Emma lost her glasses under suspicious circumstances in a hay maze. She’d been hinting around about wanting new glasses and low and behold hers went missing. She apparently was well-versed in the “trying to find a needle in a haystack” only she went one better—a labyrinth of hay.
She attempted to negotiate her loss via text message.
Emma: Are you mad?
Layce: No, I’m ecstatic.
Emma: What’s my punishment?
Layce: We’ll talk about it when you get home. It won’t be pretty.
Emma arrived home, having discovered she didn’t have a passport so she couldn’t defect to a Slavic country with no extradition policy. She brought her chaperone up to the door in a blatant attempt to diffuse the parental bomb. Tick, tick, tick.
While Chaperone Lady (her name is being withheld in order to protect the innocent) and Layce discussed the logistics of the lost eyewear, Honey Bear darted out the open front door.
She’d spotted a skunk across the street and now had it cornered. I ran after her thinking she might have a cat. It looked like a cat but I didn’t have my glasses on so I went in blind. Honey Bear took a direct spray to the face and backed away, yelping. I grabbed her collar so I could safely get her across the street. I was now soaked in skunk juice as well.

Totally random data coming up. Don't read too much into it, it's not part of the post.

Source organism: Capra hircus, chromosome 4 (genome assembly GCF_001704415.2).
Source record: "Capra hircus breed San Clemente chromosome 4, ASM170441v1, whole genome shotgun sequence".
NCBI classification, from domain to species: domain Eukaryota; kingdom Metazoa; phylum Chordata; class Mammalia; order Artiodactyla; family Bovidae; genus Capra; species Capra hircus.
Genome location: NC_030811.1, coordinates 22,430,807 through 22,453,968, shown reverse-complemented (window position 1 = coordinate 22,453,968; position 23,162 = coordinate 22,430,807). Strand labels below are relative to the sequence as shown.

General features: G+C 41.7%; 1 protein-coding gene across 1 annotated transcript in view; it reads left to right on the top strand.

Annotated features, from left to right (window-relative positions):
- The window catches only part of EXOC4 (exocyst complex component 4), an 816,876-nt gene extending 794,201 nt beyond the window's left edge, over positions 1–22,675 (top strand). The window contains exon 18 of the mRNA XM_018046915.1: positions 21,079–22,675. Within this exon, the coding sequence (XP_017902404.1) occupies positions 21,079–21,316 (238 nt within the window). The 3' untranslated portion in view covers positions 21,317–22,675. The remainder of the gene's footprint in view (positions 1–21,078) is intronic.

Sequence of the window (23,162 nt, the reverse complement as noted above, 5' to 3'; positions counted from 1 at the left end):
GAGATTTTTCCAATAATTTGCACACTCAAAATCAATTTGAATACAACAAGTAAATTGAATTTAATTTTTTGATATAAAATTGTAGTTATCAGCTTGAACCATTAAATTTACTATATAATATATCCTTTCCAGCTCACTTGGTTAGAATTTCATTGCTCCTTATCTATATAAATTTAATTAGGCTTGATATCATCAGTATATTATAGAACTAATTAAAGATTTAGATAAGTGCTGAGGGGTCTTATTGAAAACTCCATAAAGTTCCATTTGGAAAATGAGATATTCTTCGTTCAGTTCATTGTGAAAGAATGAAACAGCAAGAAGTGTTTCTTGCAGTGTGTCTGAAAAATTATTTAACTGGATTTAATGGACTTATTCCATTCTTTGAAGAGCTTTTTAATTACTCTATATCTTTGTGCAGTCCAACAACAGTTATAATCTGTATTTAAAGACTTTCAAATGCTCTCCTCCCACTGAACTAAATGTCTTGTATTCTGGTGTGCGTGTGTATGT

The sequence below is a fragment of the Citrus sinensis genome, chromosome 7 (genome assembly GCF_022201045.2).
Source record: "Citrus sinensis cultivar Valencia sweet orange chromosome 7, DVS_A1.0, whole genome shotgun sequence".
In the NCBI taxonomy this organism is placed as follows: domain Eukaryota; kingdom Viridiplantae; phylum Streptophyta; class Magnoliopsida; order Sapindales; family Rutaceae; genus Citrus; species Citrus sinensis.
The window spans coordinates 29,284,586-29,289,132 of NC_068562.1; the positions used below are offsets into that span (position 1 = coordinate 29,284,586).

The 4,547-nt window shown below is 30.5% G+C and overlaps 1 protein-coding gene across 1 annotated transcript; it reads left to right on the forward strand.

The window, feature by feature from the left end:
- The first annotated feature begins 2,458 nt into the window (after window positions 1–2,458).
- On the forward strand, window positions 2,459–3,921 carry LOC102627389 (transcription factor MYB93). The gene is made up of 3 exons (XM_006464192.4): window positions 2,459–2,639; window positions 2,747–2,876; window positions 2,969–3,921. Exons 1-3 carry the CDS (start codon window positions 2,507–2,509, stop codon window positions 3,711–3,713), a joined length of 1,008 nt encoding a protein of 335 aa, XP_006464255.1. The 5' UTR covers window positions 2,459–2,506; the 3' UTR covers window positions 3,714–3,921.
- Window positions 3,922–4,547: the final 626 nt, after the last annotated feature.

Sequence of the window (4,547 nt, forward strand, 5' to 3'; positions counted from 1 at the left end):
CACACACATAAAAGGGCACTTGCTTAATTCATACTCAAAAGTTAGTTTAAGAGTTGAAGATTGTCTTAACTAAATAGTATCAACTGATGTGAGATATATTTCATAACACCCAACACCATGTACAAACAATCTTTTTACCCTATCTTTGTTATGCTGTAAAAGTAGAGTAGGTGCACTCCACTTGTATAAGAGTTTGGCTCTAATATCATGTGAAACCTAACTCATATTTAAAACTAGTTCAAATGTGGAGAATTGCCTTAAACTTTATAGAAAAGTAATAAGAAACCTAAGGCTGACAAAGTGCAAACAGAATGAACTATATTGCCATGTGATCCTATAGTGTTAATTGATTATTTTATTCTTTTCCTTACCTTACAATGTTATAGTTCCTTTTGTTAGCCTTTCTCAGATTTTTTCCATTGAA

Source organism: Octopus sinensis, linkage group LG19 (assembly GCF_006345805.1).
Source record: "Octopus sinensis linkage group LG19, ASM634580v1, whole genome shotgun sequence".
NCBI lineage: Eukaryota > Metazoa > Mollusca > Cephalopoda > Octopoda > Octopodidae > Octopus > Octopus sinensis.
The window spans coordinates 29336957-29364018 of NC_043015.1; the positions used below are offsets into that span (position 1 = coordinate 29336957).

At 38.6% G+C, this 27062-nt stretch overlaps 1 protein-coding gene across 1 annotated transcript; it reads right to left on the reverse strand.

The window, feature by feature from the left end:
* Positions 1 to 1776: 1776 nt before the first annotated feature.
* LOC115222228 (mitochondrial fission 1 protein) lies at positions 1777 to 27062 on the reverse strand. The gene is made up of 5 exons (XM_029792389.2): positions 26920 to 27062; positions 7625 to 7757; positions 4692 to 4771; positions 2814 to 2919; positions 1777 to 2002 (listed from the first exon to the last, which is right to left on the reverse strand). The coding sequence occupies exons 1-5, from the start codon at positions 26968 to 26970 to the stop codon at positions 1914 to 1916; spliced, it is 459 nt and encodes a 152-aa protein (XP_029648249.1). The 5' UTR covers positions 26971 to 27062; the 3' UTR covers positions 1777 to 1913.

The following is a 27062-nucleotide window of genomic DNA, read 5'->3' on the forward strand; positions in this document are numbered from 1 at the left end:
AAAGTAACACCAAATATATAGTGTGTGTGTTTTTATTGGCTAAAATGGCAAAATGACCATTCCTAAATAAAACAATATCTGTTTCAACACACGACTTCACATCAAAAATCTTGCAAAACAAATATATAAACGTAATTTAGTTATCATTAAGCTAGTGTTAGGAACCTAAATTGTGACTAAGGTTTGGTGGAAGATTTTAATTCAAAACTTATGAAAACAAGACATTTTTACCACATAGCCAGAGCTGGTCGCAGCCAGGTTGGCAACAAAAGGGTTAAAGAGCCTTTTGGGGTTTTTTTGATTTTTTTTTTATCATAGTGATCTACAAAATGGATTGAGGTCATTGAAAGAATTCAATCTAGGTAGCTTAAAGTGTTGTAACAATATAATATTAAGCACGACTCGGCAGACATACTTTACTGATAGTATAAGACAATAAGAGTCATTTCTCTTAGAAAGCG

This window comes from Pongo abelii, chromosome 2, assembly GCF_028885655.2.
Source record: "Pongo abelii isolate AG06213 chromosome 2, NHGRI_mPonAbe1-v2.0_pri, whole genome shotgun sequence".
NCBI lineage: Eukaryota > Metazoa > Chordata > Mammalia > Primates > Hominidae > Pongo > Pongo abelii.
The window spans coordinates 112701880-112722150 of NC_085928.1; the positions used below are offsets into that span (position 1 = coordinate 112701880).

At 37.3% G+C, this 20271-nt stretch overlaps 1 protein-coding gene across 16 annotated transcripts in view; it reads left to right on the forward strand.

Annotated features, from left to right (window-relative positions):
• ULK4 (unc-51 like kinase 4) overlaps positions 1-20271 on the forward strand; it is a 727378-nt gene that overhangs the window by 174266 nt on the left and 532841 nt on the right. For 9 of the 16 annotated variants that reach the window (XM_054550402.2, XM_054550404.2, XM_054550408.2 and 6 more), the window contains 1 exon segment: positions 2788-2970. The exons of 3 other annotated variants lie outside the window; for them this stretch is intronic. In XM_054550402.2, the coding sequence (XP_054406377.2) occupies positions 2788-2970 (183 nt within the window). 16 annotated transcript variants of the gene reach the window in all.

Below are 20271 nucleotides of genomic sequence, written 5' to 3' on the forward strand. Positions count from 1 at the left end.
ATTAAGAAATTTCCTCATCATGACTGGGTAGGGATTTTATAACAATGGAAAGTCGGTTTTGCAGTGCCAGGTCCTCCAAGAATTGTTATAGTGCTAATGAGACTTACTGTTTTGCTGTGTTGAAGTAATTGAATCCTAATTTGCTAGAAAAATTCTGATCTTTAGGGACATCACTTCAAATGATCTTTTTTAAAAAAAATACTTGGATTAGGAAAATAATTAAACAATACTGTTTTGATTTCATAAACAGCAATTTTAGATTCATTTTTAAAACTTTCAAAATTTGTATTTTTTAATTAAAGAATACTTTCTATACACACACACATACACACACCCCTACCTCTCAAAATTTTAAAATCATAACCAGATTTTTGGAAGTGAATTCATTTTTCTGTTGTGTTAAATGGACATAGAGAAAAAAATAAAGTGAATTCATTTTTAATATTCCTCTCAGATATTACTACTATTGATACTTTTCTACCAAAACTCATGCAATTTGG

Layce and Chaperone Lady backed away from both of us.
“Don’t let her in the house! Or you!” Layce said.
“What am I supposed to do?”
“Take her out back and take off your clothes,” Layce said.
“Really, I don’t think now is a good time to get amorous.”
“I should be going,” Chaperone Lady said as she lept in her SUV.
That night, Honey Bear had three baths and stayed outside. I had two showers and Layce had one. We laid in bed.
“I still smell skunk,” Layce said.
I sniffed her. “Did you wash your hair?”
“No,” she said, getting out of bed. She took another shower and got back in bed. “Better now?”
“I think it’s in the sheets.”
We washed the sheets and went back to bed.
In the morning a contrite Emma inquired about her punishment.
“You’re grounded until you’re eighteen,” I said.
Her eyes went big as saucers.
“Just kidding,” I said.
“You’re grounded for a month and you might get your allowance back around June. Or maybe not,” Layce said. She wasn’t kidding.
“And you have to wash Honey Bear a lot,” I added, “And spend quality time with her since she’s banned from the house until she smells better.
“But she stinks,” Emma said.
“Really? I hadn’t noticed,” I said, handing her a bucket and soap.
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